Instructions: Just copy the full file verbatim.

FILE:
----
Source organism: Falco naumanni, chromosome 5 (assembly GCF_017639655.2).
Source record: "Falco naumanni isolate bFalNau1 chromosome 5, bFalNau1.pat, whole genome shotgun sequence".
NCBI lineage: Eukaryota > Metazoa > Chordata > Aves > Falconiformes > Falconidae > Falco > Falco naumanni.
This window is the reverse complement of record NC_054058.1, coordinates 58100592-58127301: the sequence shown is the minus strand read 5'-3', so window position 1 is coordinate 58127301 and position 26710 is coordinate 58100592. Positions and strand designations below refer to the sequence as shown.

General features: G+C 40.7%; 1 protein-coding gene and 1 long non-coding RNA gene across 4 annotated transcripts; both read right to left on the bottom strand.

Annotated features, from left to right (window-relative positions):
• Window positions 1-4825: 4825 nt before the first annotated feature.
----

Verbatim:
Source organism: Falco naumanni, chromosome 5 (assembly GCF_017639655.2).
Source record: "Falco naumanni isolate bFalNau1 chromosome 5, bFalNau1.pat, whole genome shotgun sequence".
NCBI lineage: Eukaryota > Metazoa > Chordata > Aves > Falconiformes > Falconidae > Falco > Falco naumanni.
This window is the reverse complement of record NC_054058.1, coordinates 58100592-58127301: the sequence shown is the minus strand read 5'-3', so window position 1 is coordinate 58127301 and position 26710 is coordinate 58100592. Positions and strand designations below refer to the sequence as shown.

General features: G+C 40.7%; 1 protein-coding gene and 1 long non-coding RNA gene across 4 annotated transcripts; both read right to left on the bottom strand.

Annotated features, from left to right (window-relative positions):
• Window positions 1-4825: 4825 nt before the first annotated feature.